achievement_fear_02Kids are amazing creatures. No two kids are alike; some are better than most at one thing, others better than most at other things, and different kids face different challenges. But the one thing they all have in common, I think, is the ability to learn and to adapt. If we give them a little patience, if we give them a chance, we might be surprised at how eager they are to prove that we were right to believe in them.

This kid totally did.

“Conquering Fear: Traveling With An Anxious Child” was created by LSS for travel site Small-Town Girls, Midnight Trains. All rights reserved.




24 Responses

  1. Aw, what a sweet little babe he is. I can picture the poor thing flapping his arms & whirling around, it makes sense to me why small spaces are scary and it must be so hard for young kids to understand but like you said kids can learn & adapt. It’s kind of inspiring actually, makes me want to try and think differently about the way I approach(or hide from) some of my fears.
    You sound like a bright & patient Mom, endlessly loving & I wish I heard more stories like this one.

      1. I don’t blame you one bit! It can be scary. Does that extend to being up in an airplane? Or just in tall buildings and mountains and stuff?

        Me, I’m not as much afraid of heights as I’m aware of how clumsy I am and will fall off the edge if given the opportunity 😀 so I tend to avoid heights too 😀 SPIDERS on the other hand… *shiver*

      2. Airplanes are okay, I usually look forward to flying. Mountains are okay but not if I’m on the ledge or overlooking a cliff, I get scared.
        Tall buildings-eek! It’s embarrassing to admit and I try to my hardest to conceal it but when I’m up high my legs will involuntarily shake. Sometimes I feel physically ill, I try to downplay it and force myself to do things regardless of the “heights” but it’s usually uncomfortable. Ah, well.

        I could thing a thing or two from your boy!

        Just spiders or creepy crawlies in general? I try to be a “spiders don’t bother me” person but sometimes I get freaked out, when it’s furry and fast I can’t help but be scared!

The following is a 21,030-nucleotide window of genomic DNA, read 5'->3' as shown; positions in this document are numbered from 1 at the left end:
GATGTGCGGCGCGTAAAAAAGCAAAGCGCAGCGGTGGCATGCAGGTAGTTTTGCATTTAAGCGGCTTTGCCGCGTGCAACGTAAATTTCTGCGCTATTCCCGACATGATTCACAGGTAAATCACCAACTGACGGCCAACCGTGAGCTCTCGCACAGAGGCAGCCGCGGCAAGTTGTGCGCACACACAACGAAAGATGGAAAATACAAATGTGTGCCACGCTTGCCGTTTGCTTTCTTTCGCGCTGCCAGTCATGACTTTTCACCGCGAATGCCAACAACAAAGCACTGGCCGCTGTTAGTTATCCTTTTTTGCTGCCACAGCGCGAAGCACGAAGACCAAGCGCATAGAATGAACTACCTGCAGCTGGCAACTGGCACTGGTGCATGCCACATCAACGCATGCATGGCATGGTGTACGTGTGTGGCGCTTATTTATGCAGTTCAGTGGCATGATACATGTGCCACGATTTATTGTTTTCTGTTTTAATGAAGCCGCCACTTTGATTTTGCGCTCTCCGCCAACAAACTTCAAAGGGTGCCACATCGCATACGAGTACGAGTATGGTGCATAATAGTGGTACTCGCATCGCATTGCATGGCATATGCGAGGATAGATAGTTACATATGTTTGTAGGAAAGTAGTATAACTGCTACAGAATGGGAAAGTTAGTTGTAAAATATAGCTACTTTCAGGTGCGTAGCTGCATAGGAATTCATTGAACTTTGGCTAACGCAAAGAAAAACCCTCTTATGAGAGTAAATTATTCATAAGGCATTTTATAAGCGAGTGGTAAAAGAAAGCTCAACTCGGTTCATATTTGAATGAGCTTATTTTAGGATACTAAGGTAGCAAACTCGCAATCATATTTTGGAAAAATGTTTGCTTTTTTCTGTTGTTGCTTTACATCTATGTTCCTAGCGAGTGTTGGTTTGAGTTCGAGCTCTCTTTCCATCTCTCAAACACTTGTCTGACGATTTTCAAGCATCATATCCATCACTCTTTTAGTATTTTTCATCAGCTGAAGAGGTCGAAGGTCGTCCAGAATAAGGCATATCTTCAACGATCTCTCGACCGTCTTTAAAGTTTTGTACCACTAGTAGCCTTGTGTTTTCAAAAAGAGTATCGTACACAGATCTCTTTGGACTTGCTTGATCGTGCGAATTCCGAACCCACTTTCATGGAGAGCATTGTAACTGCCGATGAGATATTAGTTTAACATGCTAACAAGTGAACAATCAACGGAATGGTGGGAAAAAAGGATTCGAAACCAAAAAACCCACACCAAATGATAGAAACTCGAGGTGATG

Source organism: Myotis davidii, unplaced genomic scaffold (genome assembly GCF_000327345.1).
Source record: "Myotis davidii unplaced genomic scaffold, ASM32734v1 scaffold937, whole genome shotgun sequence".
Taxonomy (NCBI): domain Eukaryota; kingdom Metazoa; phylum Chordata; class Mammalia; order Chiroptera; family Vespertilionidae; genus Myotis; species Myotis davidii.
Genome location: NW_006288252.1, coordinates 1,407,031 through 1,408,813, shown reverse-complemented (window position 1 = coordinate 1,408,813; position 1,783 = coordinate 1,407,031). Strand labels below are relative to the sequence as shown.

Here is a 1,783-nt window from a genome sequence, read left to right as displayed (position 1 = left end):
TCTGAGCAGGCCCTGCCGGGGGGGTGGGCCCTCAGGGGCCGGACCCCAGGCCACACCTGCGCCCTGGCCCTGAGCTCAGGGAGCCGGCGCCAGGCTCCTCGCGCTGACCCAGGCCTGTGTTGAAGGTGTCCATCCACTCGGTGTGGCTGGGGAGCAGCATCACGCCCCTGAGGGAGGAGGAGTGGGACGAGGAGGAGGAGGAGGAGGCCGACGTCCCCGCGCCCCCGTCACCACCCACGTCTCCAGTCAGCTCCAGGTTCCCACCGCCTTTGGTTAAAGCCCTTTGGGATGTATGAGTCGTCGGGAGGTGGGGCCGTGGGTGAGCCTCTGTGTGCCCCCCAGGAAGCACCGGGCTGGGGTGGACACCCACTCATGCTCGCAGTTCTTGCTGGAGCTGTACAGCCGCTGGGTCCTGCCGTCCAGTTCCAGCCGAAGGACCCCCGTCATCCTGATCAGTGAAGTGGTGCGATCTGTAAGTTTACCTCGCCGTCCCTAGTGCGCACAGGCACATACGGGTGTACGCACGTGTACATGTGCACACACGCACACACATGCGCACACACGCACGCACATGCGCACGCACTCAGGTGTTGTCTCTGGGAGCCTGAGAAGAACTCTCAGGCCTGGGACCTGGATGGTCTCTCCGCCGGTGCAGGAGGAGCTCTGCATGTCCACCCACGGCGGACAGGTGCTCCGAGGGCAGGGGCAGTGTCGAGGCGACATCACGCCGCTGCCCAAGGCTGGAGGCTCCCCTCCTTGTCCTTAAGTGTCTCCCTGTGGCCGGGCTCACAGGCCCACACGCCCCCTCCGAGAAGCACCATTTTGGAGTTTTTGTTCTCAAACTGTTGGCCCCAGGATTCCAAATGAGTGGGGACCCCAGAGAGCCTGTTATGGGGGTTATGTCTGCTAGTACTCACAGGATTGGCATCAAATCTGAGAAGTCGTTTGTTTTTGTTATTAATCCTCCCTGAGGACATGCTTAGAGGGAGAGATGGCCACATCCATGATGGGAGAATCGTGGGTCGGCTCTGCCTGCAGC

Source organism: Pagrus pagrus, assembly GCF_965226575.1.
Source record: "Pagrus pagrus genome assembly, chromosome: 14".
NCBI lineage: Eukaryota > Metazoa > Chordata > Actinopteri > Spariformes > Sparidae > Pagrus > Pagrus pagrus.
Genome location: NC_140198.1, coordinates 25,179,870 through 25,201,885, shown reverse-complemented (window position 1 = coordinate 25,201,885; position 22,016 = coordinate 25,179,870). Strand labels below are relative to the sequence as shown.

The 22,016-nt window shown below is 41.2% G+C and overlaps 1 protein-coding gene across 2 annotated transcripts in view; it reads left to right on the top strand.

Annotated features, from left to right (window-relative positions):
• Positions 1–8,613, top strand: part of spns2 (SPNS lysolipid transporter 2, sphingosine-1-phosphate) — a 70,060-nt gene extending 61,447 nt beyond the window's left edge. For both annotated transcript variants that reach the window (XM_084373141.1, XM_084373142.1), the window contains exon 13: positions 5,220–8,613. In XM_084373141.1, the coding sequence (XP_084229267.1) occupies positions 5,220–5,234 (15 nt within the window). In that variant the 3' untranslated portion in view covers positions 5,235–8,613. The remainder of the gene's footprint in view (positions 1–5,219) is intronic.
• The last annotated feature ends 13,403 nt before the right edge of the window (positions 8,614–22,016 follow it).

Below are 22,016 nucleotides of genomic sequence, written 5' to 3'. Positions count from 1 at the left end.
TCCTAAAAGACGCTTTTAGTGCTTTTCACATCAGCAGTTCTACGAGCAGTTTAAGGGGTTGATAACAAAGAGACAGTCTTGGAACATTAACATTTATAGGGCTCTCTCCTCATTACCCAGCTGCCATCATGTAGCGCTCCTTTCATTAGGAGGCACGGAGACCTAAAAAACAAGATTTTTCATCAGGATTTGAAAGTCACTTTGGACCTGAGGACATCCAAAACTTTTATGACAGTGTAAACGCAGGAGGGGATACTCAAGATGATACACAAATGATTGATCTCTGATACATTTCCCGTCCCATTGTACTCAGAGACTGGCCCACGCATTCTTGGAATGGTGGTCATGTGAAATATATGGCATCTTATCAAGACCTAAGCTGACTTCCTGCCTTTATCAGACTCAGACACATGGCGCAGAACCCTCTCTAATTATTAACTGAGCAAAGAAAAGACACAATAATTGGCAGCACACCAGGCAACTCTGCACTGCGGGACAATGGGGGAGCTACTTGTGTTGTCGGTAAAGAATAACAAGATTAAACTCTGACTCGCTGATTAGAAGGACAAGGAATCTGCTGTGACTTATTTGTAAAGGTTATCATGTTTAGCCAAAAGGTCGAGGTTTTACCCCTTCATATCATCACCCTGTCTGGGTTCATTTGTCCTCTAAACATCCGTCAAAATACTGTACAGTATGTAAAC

3. Well, even though you’re afraid, you don’t let it stop you from going up those buildings so that’s cool.

        I don’t like anything that could potentially crawl on me! And it’s definitely worse when they’re furry and fast. And if they have really long legs! My dad says spiders are probably more scared of me than I am of them, but then when they’re scared, they tend to crawl fast and what if they unintentionally crawl towards me?? 😀 But then I don’t like killing them because of course it’s not their fault that they’re spiders and scary, so… 😀 My mum is worse, she downright refuses to look at pictures of snakes. 😀

  2. He is a cutie; this I know; my parents taught me a lot, but it was my kids that made me a better person! I try hard, everyday, to be the person I would like them to be after all kids learn from their parents, so we have a full circle and your mom must be very proud of you.

    1. You’re right!! That’s so true — our kids inspire us to be better persons. I don’t think I’ll ever be as selfless as my mum but I would do nearly anything for my son. 🙂 I think our parents are half proud and half-smirking, thinking “Hah! Now you know what it’s like!” 😀 😀

  3. What a courageous little guy he is. Good for him! And what a wonderful and loving mom you are, for helping him overcome his fears. I can just imagine you holding his little hand while tears streamed down his face. We all have fears, but it’s the way in which we face them that has a lasting impression on our lives. What a beautiful lesson you are teaching your little one – Even if he may not quite understand it yet. Thank you for sharing.

    1. Thank you so much. 🙂 You’re right — I think it’s our struggles that strengthen us. And it’s something kids will have to learn, that life won’t always be easy, but they will always find within themselves the strength to overcome each challenge.